Little did they know that this was an indigenous movement. When the people came out into the street, all they wanted – they didn’t want an overthrow of the regime on June 13th or 14th. They wanted their votes to be counted. And then gradually, you know, it turned into this mass movement which they can’t even contain today.

LYDEN: Last summer, Tajbakhsh was put on trial along with a hundred others. He was sentenced in October to 15 years in prison, and in November, he was hit with still more charges. His lawyer, Massoud Shafie, spent an hour and a half with Kian at the prison on Thursday and has seen his file. He says it contains video clips of public demonstrations that Tajbakhsh allegedly emailed. The lawyer says that’s certainly not espionage and that the charges against his client are baseless.

Mr. MASSOUD SHAFIE (Attorney): (Through translator) I have reviewed the file in detail. I believe from a legal standpoint there’s no correlation between the evidence in his file and the conviction and sentencing.

LYDEN: Still, Kian’s mother, Farideh Gueramy, says she’s optimistic that this will be over soon. Yet another irony: Kian Tajbakhsh is affiliated with Columbia University, the very institution that took so much heat over inviting a controversial guest to speak there in 2007. That was Mahmoud Ahmadinejad, president of Iran.

Now, students and professors are focusing their petitions, speeches and videos on their colleague.

Mr. MARK WIGLEY: I therefore respectfully but passionately urge that Kian Tajbakhsh should be released and returned to his academic community here at Columbia University.

LYDEN: And they have vowed to keep his name before the public.

Jacki Lyden, NPR News.

(Soundbite of music)

SIMON: To learn more…go to our Web site, NPR.org/soapbox.

You’re listening to WEEKEND EDITION from NPR News.”

[Full transcript]

وکیل کیان تاجبخش: در پرونده هیچ مستند جاسوسی وجود ندارد

By , December 16, 2009 9:48 am

۲۳ آذر ماه ۱۳۸۸ - کمپین بین المللی حقوق بشر در ایران پس از مصاحبه با مسعود شفیعی؛ وکیل تاجبخش، اعلام کرد که پرونده کیان تاجبخش؛ جامعه شناس ایرانی – آمریکایی فاقد هر گونه مستندی در اثبات ادعاهای وارده علیه وی است.

کیان تاجبخش  در دادگاه بدوی به ۱۵ سال زندان به اتهام جاسوسی و اقدام علیه امنیت ملی محکوم شد و در حال حاضرپرونده وی در مرحله تجدید نظر است. دادرسی کیان تاجبخش بخاطر نقض گسترده آئین دادرسی قوانین ایران و معیارهای بین المللی اساسا فاقد اعتبار است.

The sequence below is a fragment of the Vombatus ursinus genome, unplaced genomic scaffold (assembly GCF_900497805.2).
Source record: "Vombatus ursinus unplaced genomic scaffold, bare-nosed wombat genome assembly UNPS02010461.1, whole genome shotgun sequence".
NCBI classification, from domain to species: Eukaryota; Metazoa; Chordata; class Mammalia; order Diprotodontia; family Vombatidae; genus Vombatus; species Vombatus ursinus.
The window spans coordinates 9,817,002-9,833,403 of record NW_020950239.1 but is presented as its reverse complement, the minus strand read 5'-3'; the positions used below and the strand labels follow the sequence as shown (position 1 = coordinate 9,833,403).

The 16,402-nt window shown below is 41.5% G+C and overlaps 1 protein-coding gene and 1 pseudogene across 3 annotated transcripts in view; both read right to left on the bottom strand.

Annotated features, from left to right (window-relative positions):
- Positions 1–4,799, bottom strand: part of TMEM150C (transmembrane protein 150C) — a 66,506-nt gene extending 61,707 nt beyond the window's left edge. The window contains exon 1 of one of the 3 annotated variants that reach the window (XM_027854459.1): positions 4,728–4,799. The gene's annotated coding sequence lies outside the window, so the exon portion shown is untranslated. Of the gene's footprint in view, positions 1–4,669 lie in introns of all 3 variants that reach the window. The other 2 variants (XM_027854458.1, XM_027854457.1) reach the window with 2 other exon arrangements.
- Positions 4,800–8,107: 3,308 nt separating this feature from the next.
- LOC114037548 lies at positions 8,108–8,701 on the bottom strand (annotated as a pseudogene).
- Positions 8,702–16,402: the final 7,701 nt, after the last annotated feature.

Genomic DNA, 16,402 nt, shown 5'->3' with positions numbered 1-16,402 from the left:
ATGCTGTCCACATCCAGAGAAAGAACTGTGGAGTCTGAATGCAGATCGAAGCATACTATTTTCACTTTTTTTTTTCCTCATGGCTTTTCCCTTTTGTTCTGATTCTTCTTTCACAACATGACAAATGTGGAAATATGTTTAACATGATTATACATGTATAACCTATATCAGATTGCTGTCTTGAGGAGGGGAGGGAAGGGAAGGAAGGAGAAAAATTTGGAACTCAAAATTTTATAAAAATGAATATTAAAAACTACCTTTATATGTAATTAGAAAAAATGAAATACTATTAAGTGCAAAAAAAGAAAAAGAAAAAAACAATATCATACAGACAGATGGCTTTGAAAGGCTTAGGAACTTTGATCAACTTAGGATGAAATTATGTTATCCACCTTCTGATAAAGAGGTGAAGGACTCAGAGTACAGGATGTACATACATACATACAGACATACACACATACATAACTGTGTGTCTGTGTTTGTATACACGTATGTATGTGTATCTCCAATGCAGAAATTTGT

مسعود شفیعی؛ وکیل کیان تاجبخش اخیرا موفق شد که کل پرونده وی را مطالعه کند. آنچه که مشهود است عدم تناسب بین مستندات پرونده و حکم صادره علیه تاجبخش است، در ضمن اینکه خود پرونده ماهیت آشکارا سیاسی و خودسرانه دارد. جاسوسی آنگونه که بوضوح در قوانین ایران تعریف شده به این معناست که جرم جاسوسی زمانی اتفاق می افتد که اسناد کاملا محرمانه تحویل گرفته شود و به دولت خارجی تحویل داده شود. در حالیکه در پرونده به وجود چنین اسنادی ارجاع داده نشده است.

پرونده ای که اخیرا آقای شفیعی مطالعه کرده دربرگیرنده تصاویری از تظاهرات اخیر است که توسط کیان تاجبخش  ایمیل شده است. این تصاویر اساسا اسناد طبقه بندی شده یا محرمانه دولتی تلقی نمی شوند. کیان تاجبخش به اسناد محرمانه در هیچ مرحله ای به هیچوجه دسترسی نداشته است.

آقای شفیعی بطور دائم از ملاقات با موکل خود محروم شده است. با وجود آنکه وی پس از مطالعه پرونده، ازدادگاه انقلاب شعبه ۵۴ که مسئول رسیدگی به تقاضای تجدید نظر پرونده کیان است، اجازه ملاقات با وی را دریافت کرد تا لایحه دفاعیه را با موکل خود نهایی کند، اما در روز ۲۰ آذرماه، مسئولین زندان اوین به او اجازه ملاقات ندادند و از او اجازه قاضی صلواتی را خواستند که مسئول شعبه ۱۵ دادگاه انقلاب است. در حالیکه قاضی صلواتی بعنوان قاضی مسئول دادگاه بدوی حکم تاجبخش را صادر کرده و در این مرحله از دادرسی فارغ از رسیدگی است.

مسئولین بند الف ۲ زندان اوین که تحت مدیریت سپاه پاسداران است، به مسعود شفیعی اجازه ملاقات ندادند. لایحه دفاعیه  به زودی باید تقدیم دادگاه تجدید نظر شود در حالیکه از نظر اصولی قبل از ارائه لایحه، وکیل باید با موکل ملاقات کند، مطالب رسیده به وکیل براساس تماس های هر از چند گاه تلفنی کیان تاجبخش و یا پیام هایی است که از طریق خانواده در ملاقات ها منتقل شده اند.

بسیاری از موارد آئین دادرسی در این پرونده نقض شده است. از نظر شکلی نگهداری متهم در بازداشت موقت نقض ماده ۱۸۲ و همچنین ماده ۳۷ آئین دادرسی کیفری است. طبق قوانین ایران، کیان تاجبخش باید پس از تحقیقات مقدماتی به قید وثیقه آزاد می شد. در پرونده کیان تاجبخش ذکر شده است که  قاضی صلواتی دستور آزادی به قید وثیقه صادر کرد اما تاجبخش آن را نپذیرفت و خواست که به زندان برود، در حالیکه این مورد کاملا کذب است.